On a corporate level, e-commerce platforms could also be assessed for their part in tackling the illegal wildlife trade in the same way they already are for their performance in environmental protection, tax payments, and product quality assurance. This means e-commerce platforms could be required to set up blacklisting and reporting mechanisms that help identify and block illegal activity. Xin Dai, an associate professor of law at Peking University Law School, says this could result in regulators blacklisting e-commerce platforms if they fail to carry out their legal duty. But this may not be particularly effective.
“The regulation of large e-commerce platforms in China has been carried out in the fashion that the key regulator interacts very closely and frequently with a limited number of big players,” says Dai. “There’s really not much need for the social credit system when the regulator knows exactly who’s there and how to make them listen. It’s more suitable for dealing with obscure players who otherwise easily hide their trail after violations.” China’s e-commerce law came into effect in January 2019 and made online retailers liable for the sale of counterfeit and knock-off merchandise on their platforms and required them to set up internal “credit systems” to protect consumers.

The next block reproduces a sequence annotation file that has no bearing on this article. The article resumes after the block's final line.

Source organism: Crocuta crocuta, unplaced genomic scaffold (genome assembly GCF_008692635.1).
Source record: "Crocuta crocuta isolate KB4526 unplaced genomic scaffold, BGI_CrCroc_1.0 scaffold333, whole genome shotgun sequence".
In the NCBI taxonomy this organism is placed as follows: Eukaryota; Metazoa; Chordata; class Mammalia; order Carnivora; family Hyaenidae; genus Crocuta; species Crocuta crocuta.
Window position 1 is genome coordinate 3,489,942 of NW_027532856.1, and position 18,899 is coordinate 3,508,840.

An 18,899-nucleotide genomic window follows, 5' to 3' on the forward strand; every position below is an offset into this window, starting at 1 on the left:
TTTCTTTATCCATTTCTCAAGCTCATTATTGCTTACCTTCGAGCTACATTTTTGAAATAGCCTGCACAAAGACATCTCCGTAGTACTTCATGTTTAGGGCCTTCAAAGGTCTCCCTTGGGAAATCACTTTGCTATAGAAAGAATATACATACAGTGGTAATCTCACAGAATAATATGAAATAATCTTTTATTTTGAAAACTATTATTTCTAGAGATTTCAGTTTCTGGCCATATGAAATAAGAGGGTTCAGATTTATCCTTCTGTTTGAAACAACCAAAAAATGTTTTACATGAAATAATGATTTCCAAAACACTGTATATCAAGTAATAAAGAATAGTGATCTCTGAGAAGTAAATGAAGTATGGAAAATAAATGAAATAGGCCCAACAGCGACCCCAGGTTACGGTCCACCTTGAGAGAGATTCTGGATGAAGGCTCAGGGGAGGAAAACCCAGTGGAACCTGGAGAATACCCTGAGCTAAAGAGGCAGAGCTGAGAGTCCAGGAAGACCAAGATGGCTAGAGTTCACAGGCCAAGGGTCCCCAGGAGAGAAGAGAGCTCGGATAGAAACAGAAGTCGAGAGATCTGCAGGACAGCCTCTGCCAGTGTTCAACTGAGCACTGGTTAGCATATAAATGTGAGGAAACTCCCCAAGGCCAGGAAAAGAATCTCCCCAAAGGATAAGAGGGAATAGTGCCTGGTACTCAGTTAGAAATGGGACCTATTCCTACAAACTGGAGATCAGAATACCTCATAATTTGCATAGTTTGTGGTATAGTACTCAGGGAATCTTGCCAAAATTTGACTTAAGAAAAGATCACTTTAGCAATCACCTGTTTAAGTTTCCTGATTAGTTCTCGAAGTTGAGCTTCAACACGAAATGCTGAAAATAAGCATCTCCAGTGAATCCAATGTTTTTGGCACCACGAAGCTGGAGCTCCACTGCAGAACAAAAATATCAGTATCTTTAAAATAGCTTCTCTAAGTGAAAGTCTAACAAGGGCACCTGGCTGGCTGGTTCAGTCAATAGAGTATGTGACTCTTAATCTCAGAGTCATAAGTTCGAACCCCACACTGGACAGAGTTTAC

Since 2019, customers searching for wildlife prohibited for sale will also see a pop-up banner on JD.com discouraging the consumption of wildlife products. “During the epidemic period, due to the lack of searches for such products, the poster automatically was taken offline by the system. JD plans to refine and bring back the poster system in the future,” a spokesperson for the company says.
As for bringing pangolins back from the brink of extinction, the conservation biologist Bonebrake believes the pangolin trade will only stop once the demand fades. “There needs to be recognition that this is not sustainable, this isn’t workable,” he says. “Their continued uses in traditional Chinese medicine and other uses in Asia are really not sustainable. The pangolins can’t survive if the usage continues at this scale.”